Borrow
Or Buy

Don’t Make Me Think

By Steve Krug

One of a pair of fundamental resources around listening to customers, observing customers and designing winning products as a result. If we had a dollar for every smart-arse who said “…oh, but Steve Jobs didn’t listen to customers”; or “…like Henry Ford said, ask the customer what they want and they’ll say a faster horse”, I’d be a rich man.

This book will explain why that is bullshit, and tell you how to overcome your fear and ignorance of customers. Easy to read like Rework by 37 Signals.

Borrow
Or Buy

Rocket Surgery Made Easy

By Steve Krug

The second in the series, and a worthy follow-up to Don’t Make Me Think. If you honestly work in product development, or design, or user experience and have not read these books – hang your heads in shame. Which may on fact be most of you! The most important point for agilistas is how the methodology of getting customers involved for one morning a month with your ideas can be proven to be valid against the army of marketing naysayers who demand huge sample sizes, laboratory heat map testing, and months of large scale research.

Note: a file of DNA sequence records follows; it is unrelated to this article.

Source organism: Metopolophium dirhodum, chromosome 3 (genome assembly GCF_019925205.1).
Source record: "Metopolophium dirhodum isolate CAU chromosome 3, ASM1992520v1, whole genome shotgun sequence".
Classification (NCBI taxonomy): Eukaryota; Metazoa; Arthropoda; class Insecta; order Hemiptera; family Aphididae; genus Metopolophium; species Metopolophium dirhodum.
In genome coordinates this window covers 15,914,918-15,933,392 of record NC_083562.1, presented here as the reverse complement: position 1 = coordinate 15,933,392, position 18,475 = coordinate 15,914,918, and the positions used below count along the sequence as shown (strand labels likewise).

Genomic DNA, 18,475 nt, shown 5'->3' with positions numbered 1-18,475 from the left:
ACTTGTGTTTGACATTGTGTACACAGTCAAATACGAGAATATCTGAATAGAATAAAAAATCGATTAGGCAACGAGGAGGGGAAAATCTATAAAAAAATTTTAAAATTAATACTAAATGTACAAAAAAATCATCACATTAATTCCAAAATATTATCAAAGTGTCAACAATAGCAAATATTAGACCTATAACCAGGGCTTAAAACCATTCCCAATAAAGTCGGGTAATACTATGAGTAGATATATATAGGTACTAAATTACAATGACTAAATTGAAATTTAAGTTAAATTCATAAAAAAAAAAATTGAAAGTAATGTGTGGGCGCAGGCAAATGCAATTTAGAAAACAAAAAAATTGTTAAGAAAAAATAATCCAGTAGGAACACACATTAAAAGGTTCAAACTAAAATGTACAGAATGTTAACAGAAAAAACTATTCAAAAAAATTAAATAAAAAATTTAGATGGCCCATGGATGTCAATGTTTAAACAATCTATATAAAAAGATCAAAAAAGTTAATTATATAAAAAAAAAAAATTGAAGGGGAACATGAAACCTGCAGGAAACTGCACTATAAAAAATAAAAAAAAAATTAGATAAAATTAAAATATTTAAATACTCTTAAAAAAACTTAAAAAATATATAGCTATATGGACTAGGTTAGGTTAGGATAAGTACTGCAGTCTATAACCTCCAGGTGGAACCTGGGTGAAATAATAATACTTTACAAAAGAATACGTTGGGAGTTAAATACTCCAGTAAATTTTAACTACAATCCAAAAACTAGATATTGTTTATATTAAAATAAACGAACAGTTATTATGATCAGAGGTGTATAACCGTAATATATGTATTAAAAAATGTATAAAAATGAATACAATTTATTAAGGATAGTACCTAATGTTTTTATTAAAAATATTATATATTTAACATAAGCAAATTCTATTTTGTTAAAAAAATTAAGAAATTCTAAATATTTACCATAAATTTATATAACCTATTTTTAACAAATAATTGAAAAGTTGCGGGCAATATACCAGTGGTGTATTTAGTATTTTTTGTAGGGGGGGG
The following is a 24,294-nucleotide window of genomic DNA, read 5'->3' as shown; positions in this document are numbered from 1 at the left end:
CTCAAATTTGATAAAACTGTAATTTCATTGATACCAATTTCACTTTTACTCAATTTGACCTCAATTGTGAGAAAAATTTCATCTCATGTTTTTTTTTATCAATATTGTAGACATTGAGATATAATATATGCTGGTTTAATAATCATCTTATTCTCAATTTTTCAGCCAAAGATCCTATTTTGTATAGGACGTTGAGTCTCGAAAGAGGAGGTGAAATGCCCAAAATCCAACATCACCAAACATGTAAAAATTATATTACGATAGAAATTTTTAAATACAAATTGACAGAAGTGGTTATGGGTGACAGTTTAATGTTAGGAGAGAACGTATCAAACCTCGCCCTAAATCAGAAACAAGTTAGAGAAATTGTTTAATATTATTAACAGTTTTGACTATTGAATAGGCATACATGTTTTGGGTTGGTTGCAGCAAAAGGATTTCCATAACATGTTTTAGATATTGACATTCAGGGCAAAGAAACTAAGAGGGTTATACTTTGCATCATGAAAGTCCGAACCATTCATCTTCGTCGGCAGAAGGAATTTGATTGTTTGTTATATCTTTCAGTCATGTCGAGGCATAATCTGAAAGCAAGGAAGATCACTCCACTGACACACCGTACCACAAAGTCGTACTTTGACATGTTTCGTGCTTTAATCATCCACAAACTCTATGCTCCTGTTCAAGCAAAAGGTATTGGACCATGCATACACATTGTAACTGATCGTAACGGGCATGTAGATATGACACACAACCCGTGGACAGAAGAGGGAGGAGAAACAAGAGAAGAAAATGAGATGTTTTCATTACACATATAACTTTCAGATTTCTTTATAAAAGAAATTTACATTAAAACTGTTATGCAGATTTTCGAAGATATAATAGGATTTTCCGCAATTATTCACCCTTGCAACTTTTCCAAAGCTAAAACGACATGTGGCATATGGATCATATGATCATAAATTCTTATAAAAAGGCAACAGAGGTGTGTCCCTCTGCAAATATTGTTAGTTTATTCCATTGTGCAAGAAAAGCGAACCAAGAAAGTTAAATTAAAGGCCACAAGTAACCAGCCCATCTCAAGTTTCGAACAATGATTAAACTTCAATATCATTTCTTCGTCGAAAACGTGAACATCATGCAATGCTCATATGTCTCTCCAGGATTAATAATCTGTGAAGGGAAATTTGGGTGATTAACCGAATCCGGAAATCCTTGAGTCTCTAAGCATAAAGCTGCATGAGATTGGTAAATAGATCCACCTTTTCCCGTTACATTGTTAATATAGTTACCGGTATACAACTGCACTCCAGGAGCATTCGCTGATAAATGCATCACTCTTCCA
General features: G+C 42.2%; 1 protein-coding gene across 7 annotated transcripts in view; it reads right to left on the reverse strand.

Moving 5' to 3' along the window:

Borrow
Or Buy

The Mythical Man Month

By Fred Brooks

A candidate for the oldest book in our list, first published in 1975. A classic on team behavior, and the impossibility of success from just adding more resource to a project to make it happen faster. Brooks would have loved agile, and stands alongside Tim Lister and Tom Demarco as heroes from the 20th century. Obviously not required reading for any MBA that I know – they were too busy studying shareholder value and GRQ101.

Borrow
Or Buy

In Great Company

By Human Synergistics

Call us biased, as we had amazing results from using the Human Synergistics toolset at Lonely Planet as part of the change program moving to agile, but this is a favourite book on culture. It takes it from a thing we all know exists, to a science that we can understand and manage our way to healthier organisations with. It’s a big, dense book, and (at time of writing) there’s no eBook version sadly. And take the time to watch some of the videos while you are on their website.

Borrow
Or Buy

Good to Great

By Jim Collins

As with all books, authors are damned to historical retrospective where we can all laugh at what happened to the heroic companies referenced in their book. For a real chuckle, revisit that amazing 1980s treatise In Search of Excellence by Peters and Waterman. Good to Great survives because the model of why the companies were great alongside their industry competitors is credible and still working today. His new book Great by Choice is in available in Kindle reader, and may shed more light on what good looks like in the 21st century.